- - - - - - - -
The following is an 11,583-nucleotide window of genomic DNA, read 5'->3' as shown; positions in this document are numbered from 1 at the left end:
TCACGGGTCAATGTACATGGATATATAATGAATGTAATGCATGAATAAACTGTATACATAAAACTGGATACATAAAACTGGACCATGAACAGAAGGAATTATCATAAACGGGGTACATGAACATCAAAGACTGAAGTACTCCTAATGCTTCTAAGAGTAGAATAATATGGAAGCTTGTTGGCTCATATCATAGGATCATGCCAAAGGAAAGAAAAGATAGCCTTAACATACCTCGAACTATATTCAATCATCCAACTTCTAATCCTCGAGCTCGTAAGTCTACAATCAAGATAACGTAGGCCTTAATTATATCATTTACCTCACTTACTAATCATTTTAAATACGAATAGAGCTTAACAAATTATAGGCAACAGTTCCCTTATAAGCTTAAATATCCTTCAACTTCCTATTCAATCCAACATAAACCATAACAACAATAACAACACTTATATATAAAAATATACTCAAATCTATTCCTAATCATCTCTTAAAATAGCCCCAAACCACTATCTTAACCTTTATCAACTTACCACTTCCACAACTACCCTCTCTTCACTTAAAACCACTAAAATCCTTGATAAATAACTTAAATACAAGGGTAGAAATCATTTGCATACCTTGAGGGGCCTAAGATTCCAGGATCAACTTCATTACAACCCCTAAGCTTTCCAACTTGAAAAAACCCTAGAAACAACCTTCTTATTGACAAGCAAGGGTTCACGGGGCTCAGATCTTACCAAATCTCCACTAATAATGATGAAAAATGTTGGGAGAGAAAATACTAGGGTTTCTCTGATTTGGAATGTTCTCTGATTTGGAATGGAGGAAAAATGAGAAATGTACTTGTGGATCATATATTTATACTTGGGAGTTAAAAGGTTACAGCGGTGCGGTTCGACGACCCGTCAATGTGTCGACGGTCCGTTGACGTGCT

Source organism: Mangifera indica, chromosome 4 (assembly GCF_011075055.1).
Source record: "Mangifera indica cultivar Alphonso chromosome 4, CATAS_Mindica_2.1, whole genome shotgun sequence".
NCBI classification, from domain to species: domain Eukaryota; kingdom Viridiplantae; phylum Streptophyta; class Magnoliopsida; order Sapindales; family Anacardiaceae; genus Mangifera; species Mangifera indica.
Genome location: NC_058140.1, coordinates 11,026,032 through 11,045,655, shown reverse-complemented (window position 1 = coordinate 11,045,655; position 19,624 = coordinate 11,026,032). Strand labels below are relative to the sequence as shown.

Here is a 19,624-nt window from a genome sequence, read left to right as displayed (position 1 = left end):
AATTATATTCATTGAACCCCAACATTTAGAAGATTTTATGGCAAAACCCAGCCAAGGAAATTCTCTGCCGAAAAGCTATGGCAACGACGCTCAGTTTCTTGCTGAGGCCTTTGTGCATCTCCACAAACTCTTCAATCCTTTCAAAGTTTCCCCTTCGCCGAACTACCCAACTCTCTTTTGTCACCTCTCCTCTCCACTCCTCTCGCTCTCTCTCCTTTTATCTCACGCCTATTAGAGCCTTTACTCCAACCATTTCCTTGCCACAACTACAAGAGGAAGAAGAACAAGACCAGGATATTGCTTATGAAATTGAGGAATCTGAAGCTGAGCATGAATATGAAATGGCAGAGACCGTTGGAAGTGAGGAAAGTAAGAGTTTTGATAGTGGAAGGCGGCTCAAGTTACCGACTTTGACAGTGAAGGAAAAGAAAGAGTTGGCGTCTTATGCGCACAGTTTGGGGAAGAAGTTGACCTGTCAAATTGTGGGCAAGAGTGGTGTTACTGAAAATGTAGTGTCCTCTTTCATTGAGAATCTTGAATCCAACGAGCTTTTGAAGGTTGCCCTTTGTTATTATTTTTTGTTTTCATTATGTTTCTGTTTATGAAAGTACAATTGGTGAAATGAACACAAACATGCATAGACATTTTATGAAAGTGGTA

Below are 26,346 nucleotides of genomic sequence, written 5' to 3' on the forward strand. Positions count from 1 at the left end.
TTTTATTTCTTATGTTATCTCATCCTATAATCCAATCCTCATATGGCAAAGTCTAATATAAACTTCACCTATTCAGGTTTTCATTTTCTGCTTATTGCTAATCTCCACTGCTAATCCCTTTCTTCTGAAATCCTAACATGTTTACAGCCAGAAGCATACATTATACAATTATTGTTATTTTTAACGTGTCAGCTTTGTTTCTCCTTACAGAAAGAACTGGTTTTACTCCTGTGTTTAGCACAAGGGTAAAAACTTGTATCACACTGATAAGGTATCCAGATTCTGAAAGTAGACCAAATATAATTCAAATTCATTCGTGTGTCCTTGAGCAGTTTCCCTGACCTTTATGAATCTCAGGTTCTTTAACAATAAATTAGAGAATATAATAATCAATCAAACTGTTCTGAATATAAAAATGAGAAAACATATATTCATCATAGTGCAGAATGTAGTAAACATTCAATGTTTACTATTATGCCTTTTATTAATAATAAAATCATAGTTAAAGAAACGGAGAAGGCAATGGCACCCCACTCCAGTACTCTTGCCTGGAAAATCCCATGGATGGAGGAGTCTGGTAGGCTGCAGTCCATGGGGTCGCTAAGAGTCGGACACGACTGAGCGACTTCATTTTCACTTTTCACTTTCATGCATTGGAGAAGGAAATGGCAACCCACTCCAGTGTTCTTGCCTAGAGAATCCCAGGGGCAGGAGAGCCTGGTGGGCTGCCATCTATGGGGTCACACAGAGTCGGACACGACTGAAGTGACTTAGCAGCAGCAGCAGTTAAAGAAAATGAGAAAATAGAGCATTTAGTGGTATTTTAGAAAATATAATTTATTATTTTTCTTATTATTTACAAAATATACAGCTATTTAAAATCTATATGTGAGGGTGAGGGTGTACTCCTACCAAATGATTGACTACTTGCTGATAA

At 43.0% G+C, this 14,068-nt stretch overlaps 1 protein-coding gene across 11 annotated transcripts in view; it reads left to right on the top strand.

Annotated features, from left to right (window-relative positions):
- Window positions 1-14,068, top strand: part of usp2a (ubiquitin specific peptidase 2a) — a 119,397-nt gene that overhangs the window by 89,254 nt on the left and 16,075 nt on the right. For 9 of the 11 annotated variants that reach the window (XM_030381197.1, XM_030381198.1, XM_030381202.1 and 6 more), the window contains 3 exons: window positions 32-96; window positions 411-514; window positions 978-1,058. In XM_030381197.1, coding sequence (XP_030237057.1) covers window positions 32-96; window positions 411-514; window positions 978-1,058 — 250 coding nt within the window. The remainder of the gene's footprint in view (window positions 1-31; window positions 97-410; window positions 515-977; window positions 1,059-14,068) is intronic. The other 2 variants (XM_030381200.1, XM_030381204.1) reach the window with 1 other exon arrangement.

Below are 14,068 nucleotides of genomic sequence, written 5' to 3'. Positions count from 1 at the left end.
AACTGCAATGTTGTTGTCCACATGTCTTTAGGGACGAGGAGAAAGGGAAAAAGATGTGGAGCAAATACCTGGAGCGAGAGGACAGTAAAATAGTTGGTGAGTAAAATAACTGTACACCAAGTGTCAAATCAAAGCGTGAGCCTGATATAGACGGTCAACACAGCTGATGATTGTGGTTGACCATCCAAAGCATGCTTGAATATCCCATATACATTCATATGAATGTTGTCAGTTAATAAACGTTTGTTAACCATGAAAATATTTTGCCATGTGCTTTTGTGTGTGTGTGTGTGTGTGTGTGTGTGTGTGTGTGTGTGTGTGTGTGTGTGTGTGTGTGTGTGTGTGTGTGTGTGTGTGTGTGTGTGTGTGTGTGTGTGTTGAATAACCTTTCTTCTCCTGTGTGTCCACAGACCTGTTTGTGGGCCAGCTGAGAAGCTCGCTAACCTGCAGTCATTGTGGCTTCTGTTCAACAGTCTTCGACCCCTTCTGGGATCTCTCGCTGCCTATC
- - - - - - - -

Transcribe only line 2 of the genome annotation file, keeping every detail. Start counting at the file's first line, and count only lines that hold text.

TCACGGGTCAATGTACATGGATATATAATGAATGTAATGCATGAATAAACTGTATACATAAAACTGGATACATAAAACTGGACCATGAACAGAAGGAATTATCATAAACGGGGTACATGAACATCAAAGACTGAAGTACTCCTAATGCTTCTAAGAGTAGAATAATATGGAAGCTTGTTGGCTCATATCATAGGATCATGCCAAAGGAAAGAAAAGATAGCCTTAACATACCTCGAACTATATTCAATCATCCAACTTCTAATCCTCGAGCTCGTAAGTCTACAATCAAGATAACGTAGGCCTTAATTATATCATTTACCTCACTTACTAATCATTTTAAATACGAATAGAGCTTAACAAATTATAGGCAACAGTTCCCTTATAAGCTTAAATATCCTTCAACTTCCTATTCAATCCAACATAAACCATAACAACAATAACAACACTTATATATAAAAATATACTCAAATCTATTCCTAATCATCTCTTAAAATAGCCCCAAACCACTATCTTAACCTTTATCAACTTACCACTTCCACAACTACCCTCTCTTCACTTAAAACCACTAAAATCCTTGATAAATAACTTAAATACAAGGGTAGAAATCATTTGCATACCTTGAGGGGCCTAAGATTCCAGGATCAACTTCATTACAACCCCTAAGCTTTCCAACTTGAAAAAACCCTAGAAACAACCTTCTTATTGACAAGCAAGGGTTCACGGGGCTCAGATCTTACCAAATCTCCACTAATAATGATGAAAAATGTTGGGAGAGAAAATACTAGGGTTTCTCTGATTTGGAATGTTCTCTGATTTGGAATGGAGGAAAAATGAGAAATGTACTTGTGGATCATATATTTATACTTGGGAGTTAAAAGGTTACAGCGGTGCGGTTCGACGACCCGTCAATGTGTCGACGGTCCGTTGACGTGCT